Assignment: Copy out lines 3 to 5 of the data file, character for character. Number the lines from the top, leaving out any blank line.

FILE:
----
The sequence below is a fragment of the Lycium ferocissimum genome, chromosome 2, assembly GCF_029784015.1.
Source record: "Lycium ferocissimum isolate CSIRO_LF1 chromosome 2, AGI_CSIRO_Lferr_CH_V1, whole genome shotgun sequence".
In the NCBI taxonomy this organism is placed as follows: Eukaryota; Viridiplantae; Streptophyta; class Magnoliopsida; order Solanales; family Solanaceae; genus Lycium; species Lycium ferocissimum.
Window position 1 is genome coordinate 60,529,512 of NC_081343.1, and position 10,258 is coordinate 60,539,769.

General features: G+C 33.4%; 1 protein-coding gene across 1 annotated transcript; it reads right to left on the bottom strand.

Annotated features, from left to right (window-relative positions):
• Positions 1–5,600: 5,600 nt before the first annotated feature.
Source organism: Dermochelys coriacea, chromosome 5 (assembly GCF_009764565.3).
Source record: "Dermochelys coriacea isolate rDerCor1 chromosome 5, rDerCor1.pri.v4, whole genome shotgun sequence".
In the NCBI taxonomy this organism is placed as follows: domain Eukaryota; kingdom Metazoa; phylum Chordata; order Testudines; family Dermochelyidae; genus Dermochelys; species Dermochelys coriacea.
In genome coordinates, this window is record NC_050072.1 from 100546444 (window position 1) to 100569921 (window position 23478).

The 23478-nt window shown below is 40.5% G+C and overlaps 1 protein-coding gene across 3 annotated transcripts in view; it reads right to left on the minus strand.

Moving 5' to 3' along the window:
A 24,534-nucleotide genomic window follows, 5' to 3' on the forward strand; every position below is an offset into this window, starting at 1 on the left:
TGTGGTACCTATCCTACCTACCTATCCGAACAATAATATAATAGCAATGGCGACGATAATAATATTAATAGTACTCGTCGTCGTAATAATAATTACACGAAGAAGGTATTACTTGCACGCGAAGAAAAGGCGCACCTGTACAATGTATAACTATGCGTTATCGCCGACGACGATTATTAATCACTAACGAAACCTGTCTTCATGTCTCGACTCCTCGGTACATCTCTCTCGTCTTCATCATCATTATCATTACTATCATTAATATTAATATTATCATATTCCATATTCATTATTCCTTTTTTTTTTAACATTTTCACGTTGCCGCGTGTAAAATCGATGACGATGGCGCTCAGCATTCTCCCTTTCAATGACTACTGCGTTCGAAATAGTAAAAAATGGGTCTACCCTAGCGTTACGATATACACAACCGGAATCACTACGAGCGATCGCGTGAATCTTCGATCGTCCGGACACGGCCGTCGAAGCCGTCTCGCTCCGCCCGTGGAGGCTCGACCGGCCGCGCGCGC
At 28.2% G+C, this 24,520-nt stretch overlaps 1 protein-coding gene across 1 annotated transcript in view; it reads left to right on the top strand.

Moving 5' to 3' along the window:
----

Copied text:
In the NCBI taxonomy this organism is placed as follows: Eukaryota; Viridiplantae; Streptophyta; class Magnoliopsida; order Solanales; family Solanaceae; genus Lycium; species Lycium ferocissimum.
Window position 1 is genome coordinate 60,529,512 of NC_081343.1, and position 10,258 is coordinate 60,539,769.

General features: G+C 33.4%; 1 protein-coding gene across 1 annotated transcript; it reads right to left on the bottom strand.